In Japan, people develop a sixth sense

(ORDO NEWS) — It’s about echolocation. By itself, this feeling is unusual for the human species. It’s too early to talk about successful experiments. However, scientists from Japan are actively trying to educate people to use some aspects of echolocation.

Researchers from Japan have every reason to believe that such a practice, in theory, can yield fruitful results. This is evidenced by a May study by British scientists. For two and a half months, they managed to train 26 people in echolocation methods. All of them, to one degree or another, had vision problems.

Scientists believe about the possibility of reconfiguring the occipital lobe for other tasks. For example, for the ability to recognize objects using echolocation. The neurons of the brain are rearranged to be able to perceive the echo as a visual signal. Over time, the brain learns to represent a picture of the world based on the differences in the perceived signals.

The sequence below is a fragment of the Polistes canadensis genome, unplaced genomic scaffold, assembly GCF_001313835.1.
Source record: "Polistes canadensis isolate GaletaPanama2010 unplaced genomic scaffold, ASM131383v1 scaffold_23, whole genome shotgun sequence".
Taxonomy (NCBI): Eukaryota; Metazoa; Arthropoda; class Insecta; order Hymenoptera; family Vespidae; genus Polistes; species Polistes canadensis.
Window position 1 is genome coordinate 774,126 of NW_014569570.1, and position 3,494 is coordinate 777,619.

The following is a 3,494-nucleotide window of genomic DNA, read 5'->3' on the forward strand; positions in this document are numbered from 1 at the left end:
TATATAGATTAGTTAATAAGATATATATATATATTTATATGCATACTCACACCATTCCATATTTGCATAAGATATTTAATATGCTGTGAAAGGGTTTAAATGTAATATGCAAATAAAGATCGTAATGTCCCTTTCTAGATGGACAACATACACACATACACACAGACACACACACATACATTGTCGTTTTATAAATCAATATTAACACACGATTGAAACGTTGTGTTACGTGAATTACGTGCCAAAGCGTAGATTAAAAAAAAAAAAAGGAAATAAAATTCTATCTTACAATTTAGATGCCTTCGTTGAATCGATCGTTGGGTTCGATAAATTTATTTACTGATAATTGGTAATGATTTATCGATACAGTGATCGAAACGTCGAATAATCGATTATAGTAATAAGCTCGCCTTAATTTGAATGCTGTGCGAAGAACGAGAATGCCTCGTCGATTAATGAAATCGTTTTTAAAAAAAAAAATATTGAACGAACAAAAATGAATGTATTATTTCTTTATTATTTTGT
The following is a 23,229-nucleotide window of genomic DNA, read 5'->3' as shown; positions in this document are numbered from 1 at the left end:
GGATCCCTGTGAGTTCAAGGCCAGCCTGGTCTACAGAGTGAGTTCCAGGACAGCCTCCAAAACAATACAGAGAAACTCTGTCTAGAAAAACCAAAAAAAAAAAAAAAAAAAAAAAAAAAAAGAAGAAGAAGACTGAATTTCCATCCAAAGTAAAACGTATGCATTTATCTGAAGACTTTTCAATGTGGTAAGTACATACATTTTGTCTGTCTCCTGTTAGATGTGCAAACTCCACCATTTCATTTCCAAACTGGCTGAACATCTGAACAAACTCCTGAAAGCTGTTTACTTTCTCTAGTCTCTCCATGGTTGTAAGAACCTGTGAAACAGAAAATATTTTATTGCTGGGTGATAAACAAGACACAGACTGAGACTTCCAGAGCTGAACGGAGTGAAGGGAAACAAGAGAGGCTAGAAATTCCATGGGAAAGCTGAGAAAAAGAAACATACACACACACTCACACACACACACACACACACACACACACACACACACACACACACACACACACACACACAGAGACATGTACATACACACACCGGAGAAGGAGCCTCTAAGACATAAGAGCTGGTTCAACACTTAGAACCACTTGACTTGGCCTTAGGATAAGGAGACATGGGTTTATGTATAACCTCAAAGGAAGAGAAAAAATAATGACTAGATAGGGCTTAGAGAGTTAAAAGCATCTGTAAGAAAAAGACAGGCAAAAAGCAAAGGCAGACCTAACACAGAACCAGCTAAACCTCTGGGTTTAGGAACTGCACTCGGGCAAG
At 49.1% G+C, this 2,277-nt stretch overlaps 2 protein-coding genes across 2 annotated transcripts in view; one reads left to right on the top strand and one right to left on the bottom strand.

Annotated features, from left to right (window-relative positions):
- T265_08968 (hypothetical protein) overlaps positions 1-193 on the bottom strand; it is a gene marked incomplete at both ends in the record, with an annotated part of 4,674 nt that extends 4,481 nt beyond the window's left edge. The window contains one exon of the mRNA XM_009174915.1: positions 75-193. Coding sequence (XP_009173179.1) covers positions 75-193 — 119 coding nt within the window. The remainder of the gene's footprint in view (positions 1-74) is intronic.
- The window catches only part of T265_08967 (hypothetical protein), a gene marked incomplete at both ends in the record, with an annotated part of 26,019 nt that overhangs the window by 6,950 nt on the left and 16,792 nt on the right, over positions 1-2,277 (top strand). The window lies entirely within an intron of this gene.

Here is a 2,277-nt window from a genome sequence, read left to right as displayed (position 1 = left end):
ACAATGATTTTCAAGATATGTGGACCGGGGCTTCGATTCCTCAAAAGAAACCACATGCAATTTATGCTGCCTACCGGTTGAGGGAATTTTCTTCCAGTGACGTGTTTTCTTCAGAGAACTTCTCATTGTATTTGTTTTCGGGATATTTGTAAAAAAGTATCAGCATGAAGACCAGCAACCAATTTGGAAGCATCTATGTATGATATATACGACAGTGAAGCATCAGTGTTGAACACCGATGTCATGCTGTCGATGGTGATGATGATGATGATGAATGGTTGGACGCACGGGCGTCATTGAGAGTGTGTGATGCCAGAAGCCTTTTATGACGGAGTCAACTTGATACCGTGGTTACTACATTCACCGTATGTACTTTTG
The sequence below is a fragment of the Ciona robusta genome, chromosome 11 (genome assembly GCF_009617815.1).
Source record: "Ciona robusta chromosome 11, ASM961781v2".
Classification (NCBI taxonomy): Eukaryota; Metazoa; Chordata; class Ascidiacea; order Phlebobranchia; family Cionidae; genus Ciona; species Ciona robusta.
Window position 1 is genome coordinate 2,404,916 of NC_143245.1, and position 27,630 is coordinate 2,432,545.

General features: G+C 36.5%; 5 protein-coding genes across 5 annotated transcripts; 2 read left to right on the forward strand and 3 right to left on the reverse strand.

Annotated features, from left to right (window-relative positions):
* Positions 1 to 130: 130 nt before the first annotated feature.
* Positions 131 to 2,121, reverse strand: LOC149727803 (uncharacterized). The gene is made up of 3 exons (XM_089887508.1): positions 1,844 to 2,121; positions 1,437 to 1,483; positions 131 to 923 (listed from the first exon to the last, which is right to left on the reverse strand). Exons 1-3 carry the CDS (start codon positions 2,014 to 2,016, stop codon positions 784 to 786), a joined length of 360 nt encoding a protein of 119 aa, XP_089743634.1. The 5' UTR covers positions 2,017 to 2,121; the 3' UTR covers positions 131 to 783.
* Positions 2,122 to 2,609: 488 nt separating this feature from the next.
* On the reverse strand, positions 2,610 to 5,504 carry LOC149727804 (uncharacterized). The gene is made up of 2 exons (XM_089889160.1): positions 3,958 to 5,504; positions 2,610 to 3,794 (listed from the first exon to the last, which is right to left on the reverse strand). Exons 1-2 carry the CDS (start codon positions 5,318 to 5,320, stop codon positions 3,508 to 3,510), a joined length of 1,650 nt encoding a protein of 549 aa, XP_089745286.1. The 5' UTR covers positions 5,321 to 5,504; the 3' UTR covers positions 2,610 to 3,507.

Japanese scientists draw on research by scientists from the University of Durham. It was in it that people were able to teach echolocation. Researchers in Japan are trying to identify patterns in people’s learning. It will take them a long time to create curricula and practical exercises. However, progress has already been made – some of the participants in the experiment have learned to recognize objects using echolocation.

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